Categories: Java

Basic authentication with JAX-WS in Java SE

With JAX-WS web services it is common to use preemptive basic authentication. It is also common to test the services stand-alone using the built-in support in Java SE. Unfortunately that makes it hard to test the authentication and no principal will be available on the server side. What to do?

It turns out that it is fairly easy to enable authentication after all. I found this example from 2007. In short the endpoint is published using Sun’s built-in web server.

This publishes the web service ExampleWebService on a random port with a hard-coded user and password:


HttpServer webServer = HttpServer.create(new InetSocketAddress(0), 1);
webServer.start();
HttpContext context = webServer.createContext("/");
context.setAuthenticator(new BasicAuthenticator("ExampleRealm") {
  public boolean checkCredentials(String username, String password) {
    return "testuser".equals(username) && "testpassword".equals(password);
  }
});
Endpoint endpoint = Endpoint.create(new ExampleWebService());
endpoint.publish(context);

Don’t forget to stop the web server after the test. Sun’s web server may not always be available in production, but it is most likely there in the unit test environment.

Categories: Java

Java EE two-factor authentication with Yubikey

Tonight I’m giving a presentation at JavaForum in Gothenburg on two-factor authentication in Java with Yubikey. The talk will introduce multi-factor authentication in general and Yubikey in particular; then it shows how to add Yubikey support to several types of Java web applications. It starts out with a simple servlet filter and proceeds with JAAS modules, a JASPIC (JSR-196) module and Apache Shiro.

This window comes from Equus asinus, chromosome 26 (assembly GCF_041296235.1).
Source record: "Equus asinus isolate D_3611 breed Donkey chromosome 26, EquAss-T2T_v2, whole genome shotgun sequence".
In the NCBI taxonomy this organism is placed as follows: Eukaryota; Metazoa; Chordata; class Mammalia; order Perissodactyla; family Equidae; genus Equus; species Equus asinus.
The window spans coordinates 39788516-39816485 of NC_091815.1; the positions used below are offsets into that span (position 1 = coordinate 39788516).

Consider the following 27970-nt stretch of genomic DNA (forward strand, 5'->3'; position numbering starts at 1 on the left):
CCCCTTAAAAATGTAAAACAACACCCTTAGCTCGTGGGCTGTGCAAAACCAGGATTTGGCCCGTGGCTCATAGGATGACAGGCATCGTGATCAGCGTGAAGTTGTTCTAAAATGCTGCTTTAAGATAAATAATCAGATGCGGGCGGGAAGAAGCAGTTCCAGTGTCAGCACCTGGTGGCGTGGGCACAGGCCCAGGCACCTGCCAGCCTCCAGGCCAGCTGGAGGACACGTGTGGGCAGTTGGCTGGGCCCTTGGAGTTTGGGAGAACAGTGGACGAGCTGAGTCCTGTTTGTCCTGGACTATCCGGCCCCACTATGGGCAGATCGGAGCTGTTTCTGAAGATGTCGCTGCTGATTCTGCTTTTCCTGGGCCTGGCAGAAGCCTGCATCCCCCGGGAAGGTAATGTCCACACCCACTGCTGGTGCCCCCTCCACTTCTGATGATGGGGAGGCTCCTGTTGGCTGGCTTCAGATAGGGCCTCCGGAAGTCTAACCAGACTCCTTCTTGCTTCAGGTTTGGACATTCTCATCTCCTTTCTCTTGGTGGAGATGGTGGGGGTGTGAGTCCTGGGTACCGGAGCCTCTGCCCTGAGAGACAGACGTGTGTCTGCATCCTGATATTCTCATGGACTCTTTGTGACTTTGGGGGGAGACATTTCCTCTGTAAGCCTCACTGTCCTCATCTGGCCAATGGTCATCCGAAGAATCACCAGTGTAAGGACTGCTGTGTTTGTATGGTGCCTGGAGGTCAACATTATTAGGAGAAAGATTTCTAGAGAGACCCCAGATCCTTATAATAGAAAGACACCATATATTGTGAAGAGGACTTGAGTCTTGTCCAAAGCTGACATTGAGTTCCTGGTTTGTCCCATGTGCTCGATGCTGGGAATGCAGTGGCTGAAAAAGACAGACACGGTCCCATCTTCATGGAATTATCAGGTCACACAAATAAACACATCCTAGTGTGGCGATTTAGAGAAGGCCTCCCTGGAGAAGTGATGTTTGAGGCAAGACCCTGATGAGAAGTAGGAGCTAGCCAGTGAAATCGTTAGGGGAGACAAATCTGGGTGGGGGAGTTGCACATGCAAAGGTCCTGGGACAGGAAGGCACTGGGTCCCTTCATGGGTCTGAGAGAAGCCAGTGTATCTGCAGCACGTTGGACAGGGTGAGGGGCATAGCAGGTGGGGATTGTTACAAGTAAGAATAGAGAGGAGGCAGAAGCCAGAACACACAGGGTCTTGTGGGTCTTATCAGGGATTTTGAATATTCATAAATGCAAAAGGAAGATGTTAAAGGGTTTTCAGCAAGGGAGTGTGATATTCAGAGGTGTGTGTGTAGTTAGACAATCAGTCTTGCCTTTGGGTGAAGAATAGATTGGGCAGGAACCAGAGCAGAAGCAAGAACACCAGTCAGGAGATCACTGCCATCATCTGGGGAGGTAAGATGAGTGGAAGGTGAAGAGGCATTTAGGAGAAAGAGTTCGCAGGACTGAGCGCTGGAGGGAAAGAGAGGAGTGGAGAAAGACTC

More details can be found here. The code is available on Github.

Categories: Java

Zoom in and out in Eclipse

Do you use Eclipse for presentations? In that case I bet you want to zoom in and out in order to handle different resolutions. That feature is not built in. I found a good answer at StackExchange.

In short, select "Help/Install New Software" and add http://eclipse-fonts.googlecode.com/svn/trunk/FontsUpdate/ as a site to "Work with". Pick the FontsFeature and install it. There should be two toolbar buttons for zooming in and out and the keyboard shortcuts Ctrl+- and Ctrl+= can be used as well, unless Eclipse has reserved them for something else.

Categories: Java

JMeter with Graphite

JMeter, probably the most popular open-source tool for load testing, can now report test results to Graphite! The Graphite listener is not part of the latest release (2.12), but it is included in the nightly build and it works quite well. It can report summary statistics for the entire test run or statistics for specific samplers with successes and failure counts, percentiles and so on. Highly recommended, in particular if the system under test also reports statistics to Graphite!

Categories: Performance